Two weeks ago, I was in York for the inaugural York Antiquarian Book Seminar (a British equivalent of the highly successful Colorado Antiquarian Book Seminar). The whole experience was hugely invigorating. Here were 25 students, young and old, starting out in the rare book trade, full of promise, eagerness— and questions! One of the sessions I led was on cataloguing. For, as Roger Gaskell notes in his Terms of the Trade, "a large part of the trade in antiquarian books is conducted by catalogues, whether printed or online, and books offered in shops or at book fairs will usually be accompanied by a written description." It's those printed catalogues I want to talk about today. Earlier this year, Lorne Bair, on this very blog, waxed eloquently on the benefits of producing printed catalogues, and I agree with him wholeheartedly. People often ask me about my printed catalogues (six to date), so I thought I would share something of their history here. I set up on my own in January 2010, and right from the start I knew I wanted to do printed catalogues. I could have just sold books by e-mail, sending out PDF lists of what I have (and I do do that, too), but book collectors like books, physical objects that they can carry around, read on the bus, write comments on, mark by turning over the corner of a page. Because it is so easy now (and, of course, much cheaper) to create one's own catalogues, in Word or whatever with a few scans dropped in, that is what many booksellers do, but ... [more]

SELLING ON FACEBOOK? In my last post I talked a lot about the advantages of having a Facebook account for your business, including interacting with customers and colleagues, sharing content, getting “liked,” and learning about trends in your field; or, as one friend of mine put it, “the warm fuzzies.” So let's switch into copper baron mode here and discuss the other dimension that you've all been wondering about: how do we turn the warm fuzzies into customers and sales? The truth is that it takes time to build a following and reap the rewards of social media engagement. The real reward, in my opinion, is realized in the long-term with enriched interactions with your audience, a boost in your reputation, and more sales through your website as a result. But I would be remiss to not discuss a few other options at your disposal, so I want to look at two specific features that have been hot topics lately: Facebook storefronts and Facebook advertising. To make things simple, I'll split these services into two posts and begin today with the storefront. I actually have some pretty firm opinions about selling on Facebook (which I will share at the end for those of you who are interested), but I believe the choice is always yours. What works for one brand may not be right for another. And full disclosure: I am writing the following after careful research, not through personal experience as in previous posts, so please keep that in mind and if something piques your interest, do ... [more]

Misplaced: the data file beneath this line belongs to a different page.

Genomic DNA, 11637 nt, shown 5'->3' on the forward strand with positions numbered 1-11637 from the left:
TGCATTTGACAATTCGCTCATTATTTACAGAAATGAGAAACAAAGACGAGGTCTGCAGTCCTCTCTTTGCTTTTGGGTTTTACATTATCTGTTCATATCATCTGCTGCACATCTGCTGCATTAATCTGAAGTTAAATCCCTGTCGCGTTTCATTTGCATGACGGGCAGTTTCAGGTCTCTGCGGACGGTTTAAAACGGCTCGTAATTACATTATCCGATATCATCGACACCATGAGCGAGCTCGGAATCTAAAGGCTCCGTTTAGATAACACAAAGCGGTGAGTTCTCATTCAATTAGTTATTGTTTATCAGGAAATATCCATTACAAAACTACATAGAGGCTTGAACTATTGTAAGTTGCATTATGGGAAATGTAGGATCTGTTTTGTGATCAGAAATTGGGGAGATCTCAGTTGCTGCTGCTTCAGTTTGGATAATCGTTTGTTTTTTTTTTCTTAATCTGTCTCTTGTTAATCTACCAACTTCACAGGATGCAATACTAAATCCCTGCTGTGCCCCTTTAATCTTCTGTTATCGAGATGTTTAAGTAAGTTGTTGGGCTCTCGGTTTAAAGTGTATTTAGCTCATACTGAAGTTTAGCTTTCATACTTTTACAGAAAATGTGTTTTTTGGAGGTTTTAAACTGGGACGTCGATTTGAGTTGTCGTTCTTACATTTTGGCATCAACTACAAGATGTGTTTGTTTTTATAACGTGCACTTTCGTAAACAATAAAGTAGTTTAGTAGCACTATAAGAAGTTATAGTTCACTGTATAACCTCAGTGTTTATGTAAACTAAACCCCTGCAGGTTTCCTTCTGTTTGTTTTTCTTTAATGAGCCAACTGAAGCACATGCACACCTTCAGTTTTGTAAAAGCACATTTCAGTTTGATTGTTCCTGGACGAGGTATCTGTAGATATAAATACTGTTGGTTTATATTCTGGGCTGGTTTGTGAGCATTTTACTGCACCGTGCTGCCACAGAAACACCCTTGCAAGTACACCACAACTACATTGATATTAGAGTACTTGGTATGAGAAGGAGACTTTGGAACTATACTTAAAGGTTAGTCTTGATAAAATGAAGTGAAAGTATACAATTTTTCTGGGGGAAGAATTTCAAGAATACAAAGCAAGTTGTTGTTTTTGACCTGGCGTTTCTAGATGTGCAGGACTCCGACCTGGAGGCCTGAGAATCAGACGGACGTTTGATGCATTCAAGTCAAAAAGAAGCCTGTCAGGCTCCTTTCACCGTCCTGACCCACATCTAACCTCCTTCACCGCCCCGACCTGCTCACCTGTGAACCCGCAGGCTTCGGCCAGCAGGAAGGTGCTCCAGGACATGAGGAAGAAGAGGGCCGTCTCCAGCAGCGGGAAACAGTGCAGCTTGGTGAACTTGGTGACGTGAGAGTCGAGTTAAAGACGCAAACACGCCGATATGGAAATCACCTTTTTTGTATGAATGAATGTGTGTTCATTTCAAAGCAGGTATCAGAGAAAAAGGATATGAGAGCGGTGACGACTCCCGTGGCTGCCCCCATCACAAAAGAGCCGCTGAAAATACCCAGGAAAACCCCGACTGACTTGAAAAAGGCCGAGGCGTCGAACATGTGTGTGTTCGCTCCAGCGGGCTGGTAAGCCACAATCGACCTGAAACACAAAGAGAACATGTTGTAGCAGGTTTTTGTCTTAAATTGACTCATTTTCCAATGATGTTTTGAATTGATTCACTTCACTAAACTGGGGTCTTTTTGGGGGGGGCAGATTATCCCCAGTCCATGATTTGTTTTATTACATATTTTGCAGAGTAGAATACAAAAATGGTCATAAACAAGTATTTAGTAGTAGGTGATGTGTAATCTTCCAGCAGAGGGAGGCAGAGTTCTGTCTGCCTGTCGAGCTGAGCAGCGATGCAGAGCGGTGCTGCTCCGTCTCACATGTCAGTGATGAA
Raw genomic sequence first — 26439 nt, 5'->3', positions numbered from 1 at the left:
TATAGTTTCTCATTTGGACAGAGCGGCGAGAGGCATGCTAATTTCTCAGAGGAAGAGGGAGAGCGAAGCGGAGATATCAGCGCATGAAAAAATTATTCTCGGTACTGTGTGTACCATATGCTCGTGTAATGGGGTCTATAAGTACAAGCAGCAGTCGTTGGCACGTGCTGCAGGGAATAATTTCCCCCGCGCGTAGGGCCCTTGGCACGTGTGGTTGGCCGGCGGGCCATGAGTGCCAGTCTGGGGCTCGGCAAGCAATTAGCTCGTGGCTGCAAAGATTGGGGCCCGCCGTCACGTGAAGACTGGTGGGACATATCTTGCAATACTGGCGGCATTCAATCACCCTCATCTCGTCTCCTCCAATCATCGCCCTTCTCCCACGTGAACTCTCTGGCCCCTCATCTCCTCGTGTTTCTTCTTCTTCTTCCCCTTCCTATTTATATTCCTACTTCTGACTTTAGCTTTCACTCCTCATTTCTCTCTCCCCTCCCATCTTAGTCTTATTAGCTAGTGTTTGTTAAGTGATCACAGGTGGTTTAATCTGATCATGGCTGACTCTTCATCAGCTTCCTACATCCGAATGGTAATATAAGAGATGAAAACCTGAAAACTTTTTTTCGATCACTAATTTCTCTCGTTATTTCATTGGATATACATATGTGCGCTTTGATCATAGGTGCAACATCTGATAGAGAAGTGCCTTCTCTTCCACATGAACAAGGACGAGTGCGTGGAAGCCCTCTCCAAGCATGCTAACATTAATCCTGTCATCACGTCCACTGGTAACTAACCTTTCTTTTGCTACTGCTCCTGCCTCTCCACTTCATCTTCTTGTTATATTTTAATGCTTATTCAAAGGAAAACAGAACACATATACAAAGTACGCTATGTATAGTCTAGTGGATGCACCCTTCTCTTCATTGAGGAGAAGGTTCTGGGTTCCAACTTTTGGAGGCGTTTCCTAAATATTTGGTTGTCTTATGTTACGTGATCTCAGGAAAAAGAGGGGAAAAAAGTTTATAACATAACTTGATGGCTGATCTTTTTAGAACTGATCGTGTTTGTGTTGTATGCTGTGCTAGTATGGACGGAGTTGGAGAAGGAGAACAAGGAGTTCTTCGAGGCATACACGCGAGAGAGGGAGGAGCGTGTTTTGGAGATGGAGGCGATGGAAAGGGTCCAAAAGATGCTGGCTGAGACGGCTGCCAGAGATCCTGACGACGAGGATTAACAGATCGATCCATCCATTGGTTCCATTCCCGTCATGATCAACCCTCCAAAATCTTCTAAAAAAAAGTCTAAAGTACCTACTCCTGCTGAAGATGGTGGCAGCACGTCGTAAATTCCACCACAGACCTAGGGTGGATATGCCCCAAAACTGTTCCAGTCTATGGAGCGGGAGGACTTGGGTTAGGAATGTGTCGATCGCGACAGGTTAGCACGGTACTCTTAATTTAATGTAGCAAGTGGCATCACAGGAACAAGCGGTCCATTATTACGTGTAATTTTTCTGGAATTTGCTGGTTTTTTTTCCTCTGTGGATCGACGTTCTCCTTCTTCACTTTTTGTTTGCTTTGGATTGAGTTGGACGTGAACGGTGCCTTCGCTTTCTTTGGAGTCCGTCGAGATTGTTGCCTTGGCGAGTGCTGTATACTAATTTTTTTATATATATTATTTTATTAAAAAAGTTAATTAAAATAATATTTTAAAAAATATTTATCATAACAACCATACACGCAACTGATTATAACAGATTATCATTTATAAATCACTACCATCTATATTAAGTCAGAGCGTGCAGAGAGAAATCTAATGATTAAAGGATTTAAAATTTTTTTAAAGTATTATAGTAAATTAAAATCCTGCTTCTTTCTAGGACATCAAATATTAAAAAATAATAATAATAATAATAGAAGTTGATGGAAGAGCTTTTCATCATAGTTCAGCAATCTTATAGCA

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My Favorite Catalog

By John Schulman

“Here are the rules,” says Dr. Ragezhi. “You can use my Time Portal to travel back to any year. You can bring up to $1,000 cash, which will change to the currency of the time. You have one hour and if you don't make it back to the Portal you're stuck there forever.” A tall man with a sharply trimmed gray beard and steel-rimmed glasses, he steps back and looks at me severely. “And don't step on any butterflies!” The last thing I hear as I punch “1940” and enter the Portal is his sardonic chuckle… The cast iron painted sign hanging over the sidewalk in front of 51 W. 47th Street reads “Wise Men Fish Here,” with three cartoonish men attempting to land a whale with their rods. I open the door to Gotham Book Mart and step inside. High walnut bookcases wall the room, crammed with modern literature and little magazines. Towers of books in the window prevent much light from coming in, although ceiling lamps give the store a warm glow. The middle area has tables piled with small pyramids of books. At least twenty customers browse the shelves, reading and talking. Midway down the left-hand wall sits a large oak desk, spilling over with papers, catalogs, envelopes and invoices. A short woman with bright gray hair and a broad, mirthful face, stands behind the desk, inserting catalogs into plain brown envelopes. “Young man, this is your lucky day. We've just published our Twentieth Anniversary catalog, 'We Moderns.' It goes in the mail this afternoon.” She tosses... [more]

Hello. And greetings from England. When I was asked by the ABAA to become a contributor to The New Antiquarian, I was delighted. But what to write? Much is made of the differences between British and American English—two nations divided by a common language, and all that—and I'll admit that I enjoy discovering differences between the two forms of English on my regular visits to the US. There are words which American booksellers use which we don't in the UK, such as inventory ('stock' over here) and booth, at a book fair (we say 'stand'), but one thing I have particularly noticed in the last few years is the use of the word 'rare', as in 'rare books'. (The word 'antiquarian' is another difficult one, but I'll leave that to Laurence Worms over at The Bookhunter on Safari.) So, what of 'rare'? The Oxford English Dictionary defines it as "of a kind seldom found, done, or occurring; unusual, uncommon, exceptional." (Pleasingly, the earliest citation in the OED for this use of 'rare' is to do with books: "That book is rare And straunge to gete", Bokenham, Lives of Saints, 1447.) Certainly, I've always thought it to be part of some sort of scale: uncommon, scarce, very scarce, rare, very rare, unrecorded (or whatever). Just recently, my business became a limited company, and I was wondering whether to change the name, from 'Simon Beattie' to 'Simon Beattie Rare Books'. An American bookseller friend commented that if I called the company 'Simon Beattie Rare Books' I wouldn't be a... [more]